There’s no doubting that babies in sunglasses look ridiculously cute.
But does a baby really need to wear a pair?
Because your baby’s eyes and skin are more delicate than your own, the answer is a resounding yes.
Wearing a pair of sunglasses will help protect your baby’s eyes and skin from harmful UV rays, which can cause irreversible damage.
But from what age should they start? And how should you choose a pair of shades for your little one to wear on their next beach vacation?
Let’s take a look.
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Do Newborns Need Sunglasses?
In theory your newborn should not need to wear sunglasses, because they should never be in direct sun.
This is the advice from the American Academy of Pediatrics (AAP), who state that babies below the age of six months should not be exposed to the sun.
So ideally, by using a stroller sun shade, umbrella or seeking the shade provided by trees or buildings, you newborn will always be out of the sun.
However, if sun exposure if unavoidable for even short periods then yes, it’s best to put a pair of sunglasses on your newborn to protect their sensitive eyes and skin from the sun.
Why Do Babies Need Sunglasses?
You’re probably well aware that it’s important to protect your eyes and skin from the sun’s harmful ultraviolet rays.
But you might not know that a baby’s eyes and skin are much more delicate than your own.
Children’s eye lenses are much clearer than that of adults, and their skin is approx. 30% thinner.
This means that compared to adults, the skin around your baby’s is at higher risk of getting burnt, and over 1.5 times more ultraviolet light can penetrate their eyes.
So whenever you step outside and begin thinking you need to put on some shades, it’s even more important for your baby to be wearing a pair.
When Should My Baby Start Wearing Sunglasses?
As stated, the advice from the American Academy of Pediatrics is that your child should wear sunglasses as soon as they start becoming exposed to the sun.
This means that from 6 months of age onwards, your baby should be wearing a pair whenever they are exposed to the sun.
What To Look For
You’ll need to look for some different things when buying sunglasses for your child vs buying a pair for yourself.
Below is a checklist that will help you choose the best ones for your baby:
As a minimum you want 95% protection, but of course 100% is better like the universally popular Babiator range.
As with anything that a baby uses, whatever you buy will need to withstand a lot of wear and tear.
So avoid anything too delicate.
Look for frames that have some “give” and are bendable like ones ones below which are made from rubber, and lenses with scratch resistance.
Plastic lenses are also ideal because they are less likely to shatter.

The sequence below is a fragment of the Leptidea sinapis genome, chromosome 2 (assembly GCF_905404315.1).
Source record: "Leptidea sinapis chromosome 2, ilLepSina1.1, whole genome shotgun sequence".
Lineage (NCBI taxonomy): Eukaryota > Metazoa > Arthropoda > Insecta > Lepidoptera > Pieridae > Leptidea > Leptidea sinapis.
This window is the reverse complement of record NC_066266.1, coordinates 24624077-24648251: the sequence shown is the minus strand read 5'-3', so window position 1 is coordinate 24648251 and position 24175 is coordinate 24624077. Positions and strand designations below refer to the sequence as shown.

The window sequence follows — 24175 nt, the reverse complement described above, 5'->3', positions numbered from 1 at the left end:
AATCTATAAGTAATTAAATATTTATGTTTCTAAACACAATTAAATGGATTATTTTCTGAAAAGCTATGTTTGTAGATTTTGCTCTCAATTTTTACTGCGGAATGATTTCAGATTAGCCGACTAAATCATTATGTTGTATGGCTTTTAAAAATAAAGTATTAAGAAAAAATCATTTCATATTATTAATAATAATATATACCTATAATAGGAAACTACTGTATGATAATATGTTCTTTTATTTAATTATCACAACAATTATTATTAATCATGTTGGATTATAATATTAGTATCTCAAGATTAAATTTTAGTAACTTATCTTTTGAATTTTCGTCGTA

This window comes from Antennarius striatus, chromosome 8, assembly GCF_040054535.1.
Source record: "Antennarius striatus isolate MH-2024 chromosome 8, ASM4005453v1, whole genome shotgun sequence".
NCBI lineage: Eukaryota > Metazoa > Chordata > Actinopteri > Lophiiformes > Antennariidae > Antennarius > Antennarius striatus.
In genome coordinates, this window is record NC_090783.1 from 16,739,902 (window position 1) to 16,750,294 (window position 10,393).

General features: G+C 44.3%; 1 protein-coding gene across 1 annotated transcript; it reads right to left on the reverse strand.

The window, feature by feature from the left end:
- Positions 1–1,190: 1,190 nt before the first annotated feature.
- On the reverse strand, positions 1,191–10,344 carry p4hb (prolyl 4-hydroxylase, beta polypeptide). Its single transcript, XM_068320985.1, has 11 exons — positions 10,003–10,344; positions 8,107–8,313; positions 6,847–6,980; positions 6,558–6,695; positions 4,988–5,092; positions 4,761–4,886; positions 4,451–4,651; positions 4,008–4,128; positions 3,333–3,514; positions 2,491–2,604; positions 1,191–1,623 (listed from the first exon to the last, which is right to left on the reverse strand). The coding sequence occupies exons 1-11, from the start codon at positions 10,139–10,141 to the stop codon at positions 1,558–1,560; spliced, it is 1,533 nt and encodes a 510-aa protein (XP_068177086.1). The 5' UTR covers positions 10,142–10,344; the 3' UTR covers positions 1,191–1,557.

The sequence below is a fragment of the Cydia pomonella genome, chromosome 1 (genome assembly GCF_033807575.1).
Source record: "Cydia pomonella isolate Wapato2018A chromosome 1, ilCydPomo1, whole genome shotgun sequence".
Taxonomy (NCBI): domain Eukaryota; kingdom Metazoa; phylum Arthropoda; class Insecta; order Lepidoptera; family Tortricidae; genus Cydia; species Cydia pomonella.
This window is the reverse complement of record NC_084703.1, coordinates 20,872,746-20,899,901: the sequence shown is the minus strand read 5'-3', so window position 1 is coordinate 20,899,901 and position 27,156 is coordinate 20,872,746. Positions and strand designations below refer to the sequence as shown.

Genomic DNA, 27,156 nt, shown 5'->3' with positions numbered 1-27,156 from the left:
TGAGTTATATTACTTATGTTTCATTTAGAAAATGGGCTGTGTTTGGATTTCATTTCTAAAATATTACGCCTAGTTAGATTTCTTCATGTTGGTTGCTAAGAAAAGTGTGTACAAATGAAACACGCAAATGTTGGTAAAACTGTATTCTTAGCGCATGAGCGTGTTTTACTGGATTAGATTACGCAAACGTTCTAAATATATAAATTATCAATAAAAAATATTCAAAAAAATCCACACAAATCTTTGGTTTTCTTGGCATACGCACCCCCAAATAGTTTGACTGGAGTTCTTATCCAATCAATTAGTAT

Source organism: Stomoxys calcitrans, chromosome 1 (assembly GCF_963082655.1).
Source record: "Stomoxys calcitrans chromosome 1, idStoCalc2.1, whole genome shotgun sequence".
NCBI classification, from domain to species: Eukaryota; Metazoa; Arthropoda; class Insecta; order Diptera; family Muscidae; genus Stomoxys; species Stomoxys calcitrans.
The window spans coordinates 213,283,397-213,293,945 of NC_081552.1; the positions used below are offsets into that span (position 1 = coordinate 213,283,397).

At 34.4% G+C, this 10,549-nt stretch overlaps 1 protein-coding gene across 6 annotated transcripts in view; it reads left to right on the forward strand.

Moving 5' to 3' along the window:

Do babies need polarized lenses?
There’s no right or wrong answer, so it’s up to you to decide.
Just bear in mind this feature will make objects appear a little sharper and will help reduce glare.
Many people assume the darker the lens, the more UV protection it provides.
But this simply isn’t the case.
A medium tint is probably fine for most babies, provided the UV protection is high (see above).
Tips To Help Keep Baby Sunglasses On
Let’s face it, even with the best of intentions it can sometimes be impossible to get a baby to do what we want!
Here are a few things to think about to help keep your baby’s sunglasses in place:
- Comfort – it sounds obvious but the more comfortable the glasses, the higher the chance of your little one keeping them on. So it’s a good idea to try a few different ones in the store and assess your baby’s reaction to each pair.
- Style & Shape – you might be tempted to buy a pair that matches mom or dad’s glasses, like with other accessories such as shoes. But bear in mind that by choosing glasses with straps or ones that wrap around your baby’s head, they will be more difficult for your child to remove.
- Your Behavior – we all know children like to copy other adults, especially their parents. So if your child sees you wearing your glasses (and not taking them off), it increases the chances of them emulating this good behavior.
- Timing – if you introduce them when your baby is young (say around 6-9 months) and on a day when they’re in a good mood, it should make the process more natural compared to starting at an older age.
Lastly, there will be times when your little one simply refuses to wear sunglasses.
At times like these it’s best not to worry too much and ensure they are wearing a wide brim hat, which should still offer a decent amount of protection against the sun.
- Babies need to wear sunglasses even more than adults to protect against harmful UV rays.
- Ideally your child won’t need a pair below 6 months, because up until then they should have no sun exposure at all.
- When buying sunglasses look for 95%+ UV protection, comfort and durability.
- By modelling good behavior yourself, the chances of your child emulating you will increase.